Google image search results tests new related searches box

Google is testing a new “related searches” box in the mobile version of the Google Image search results page. Robin Rozhon spotted the change and posted a screen shot on Twitter of this new box. I cannot replicate the new user interface, but it does look like others are also seeing this test.

Here is what it looks like:

Google frequently tests new user interfaces, so we are not sure if this new one will stick or fade away over the next couple of weeks.

Google tests 'more results' mobile search interface and new search refinement buttons

Google has confirmed it is testing a new mobile search interface and a new search refinement button. The new search interface shows fewer search results on the mobile search results page, with the option to click on a button labeled “more results.” In addition, Google is testing showing buttons to refine your search directly in the search results snippets.

A Google spokesperson told us “We constantly experiment with new search formats and experiences to deliver the best experience for our users.”

Dan Brackett shared screen shots with us on Twitter, but many others are noticing these new tests.

‘More results’ feature on Google mobile search

Here is a screen shot showing the “more results” link, often Google is showing as few as two or three organic search results on this page. To see more organic results, you will have to click on the “more results” link, and Google will then dynamically load more search results below.

You can also see the refinements at the top of the screen shot above. Here is another screen shot of these refinements directly in what is called a featured snippet.

Google has been testing both of these at least for the past few weeks, and more and more searchers are beginning to notice it.

This is just a test, and we do not know if or when Google will release this to a wider set of test users or to everyone.

'SEO Snippets' — new Google video series to help webmasters & SEOs

Google has announced a video help series aimed at helping webmasters and SEOs with short answers to their webmaster and SEO questions. Webmaster Trends Analyst John Mueller introduced the series, saying they hope to cover topics including “404 errors, how and when crawling works, a site’s URL structure [and] duplicate content.”

The series available on YouTube and has already six videos. Here are those videos:

The videos will address questions commonly seen at the Webmaster Central Help Forum – get your questions in over there to have them possibly addressed in the series.

Google launches new Rich Results testing tool with some rebranding

Google has announced it has launched a new version of a structured data testing tool for rich results at https://search.google.com/test/rich-results.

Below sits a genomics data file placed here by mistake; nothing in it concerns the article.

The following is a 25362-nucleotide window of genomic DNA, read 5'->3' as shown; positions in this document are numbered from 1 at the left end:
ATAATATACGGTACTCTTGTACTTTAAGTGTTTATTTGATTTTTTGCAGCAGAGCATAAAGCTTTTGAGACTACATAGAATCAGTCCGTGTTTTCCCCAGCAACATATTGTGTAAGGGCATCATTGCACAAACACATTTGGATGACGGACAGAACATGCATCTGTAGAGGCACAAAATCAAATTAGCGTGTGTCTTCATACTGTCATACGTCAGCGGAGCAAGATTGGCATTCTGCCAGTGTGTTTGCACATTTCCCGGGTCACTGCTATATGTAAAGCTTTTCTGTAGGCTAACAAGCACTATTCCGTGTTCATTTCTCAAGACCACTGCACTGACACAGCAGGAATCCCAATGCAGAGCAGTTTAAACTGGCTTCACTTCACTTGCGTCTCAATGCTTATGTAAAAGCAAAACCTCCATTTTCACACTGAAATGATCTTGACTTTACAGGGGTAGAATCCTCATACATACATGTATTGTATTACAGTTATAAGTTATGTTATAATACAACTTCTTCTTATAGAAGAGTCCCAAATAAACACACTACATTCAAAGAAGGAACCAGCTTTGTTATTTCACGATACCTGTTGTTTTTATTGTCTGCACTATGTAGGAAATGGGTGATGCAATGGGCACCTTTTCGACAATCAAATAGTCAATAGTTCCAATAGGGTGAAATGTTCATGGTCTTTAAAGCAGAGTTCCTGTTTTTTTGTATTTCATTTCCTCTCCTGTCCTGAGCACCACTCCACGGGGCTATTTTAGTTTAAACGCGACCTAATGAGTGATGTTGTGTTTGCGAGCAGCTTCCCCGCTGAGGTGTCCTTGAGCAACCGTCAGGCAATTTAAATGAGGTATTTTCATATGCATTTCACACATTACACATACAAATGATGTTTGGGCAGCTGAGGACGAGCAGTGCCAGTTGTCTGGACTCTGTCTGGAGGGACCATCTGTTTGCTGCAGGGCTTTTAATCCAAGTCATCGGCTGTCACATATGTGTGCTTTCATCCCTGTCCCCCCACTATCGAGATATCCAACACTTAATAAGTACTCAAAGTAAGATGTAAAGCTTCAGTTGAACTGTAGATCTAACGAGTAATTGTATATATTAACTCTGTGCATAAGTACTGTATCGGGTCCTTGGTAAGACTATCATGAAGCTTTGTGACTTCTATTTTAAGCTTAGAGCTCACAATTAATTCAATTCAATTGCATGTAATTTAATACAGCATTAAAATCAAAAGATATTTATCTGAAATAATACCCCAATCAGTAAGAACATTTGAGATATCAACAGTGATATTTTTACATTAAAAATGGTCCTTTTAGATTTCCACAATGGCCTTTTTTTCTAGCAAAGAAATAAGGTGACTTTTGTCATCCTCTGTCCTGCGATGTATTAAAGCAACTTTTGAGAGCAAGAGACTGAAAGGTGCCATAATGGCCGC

The company also said it will be calling rich snippets, rich cards or enriched results “Rich results” from now on and group them all together.

Google said the new testing tool “focuses on the structured data types that are eligible to be shown as rich results.” This new version enables you to test all data sources on your pages, including the recommended JSON-LD, Microdata or RDFa. Google said this new version is a “more accurate reflection of the page’s appearance on Search and includes improved handling for Structured Data found on dynamically loaded content.”

The tool currently only supports tests for Recipes, Jobs, Movies and Courses. Google said it will be adding support for other rich results over time.

Here is a screen shot of the tool. Note it works on desktop or mobile:

You can check out the new rich results testing tool over here.

Data bug with Google Search Console's Search Analytics report

Google has posted about a data anomalies bug with the Search Analytics report found in the Google Search Console. The specific issue shows up when you use the “AMP non-rich results” search appearance filter and look at the clicks and impressions between December 14, 2017, and December 18, 2017.

Google said there “was an error in counting AMP non-rich results impressions and clicks” between those dates and you “might see a drop in your data during this period.” It did not impact the actual search results; it was just an analytics bug.

Here is what the report might look like for you:

The data should return to normal on or after December 19, 2017, but those few days will have some inaccurate data.

Google offers advice on how to get ready for the mobile-first index

Image Credit: Denys Prykhodov / Shutterstock.com

Google has posted on the webmaster blog more advice around getting ready for the mobile-first index.

Google confirmed it has rolled out the mobile-first index “for a handful of sites” and said the search team is “closely” monitoring those sites for testing purposes.

You will know when your site moved over by checking to see a significantly increased crawling rate by the Smartphone Googlebot in your log files and the snippets in the results, as well as the content on the Google cache pages, will be from the mobile version of your web pages. Again, Google said only a small number of sites have migrated.

Gary Illyes from Google posted several tips to get ready for the mobile-first index: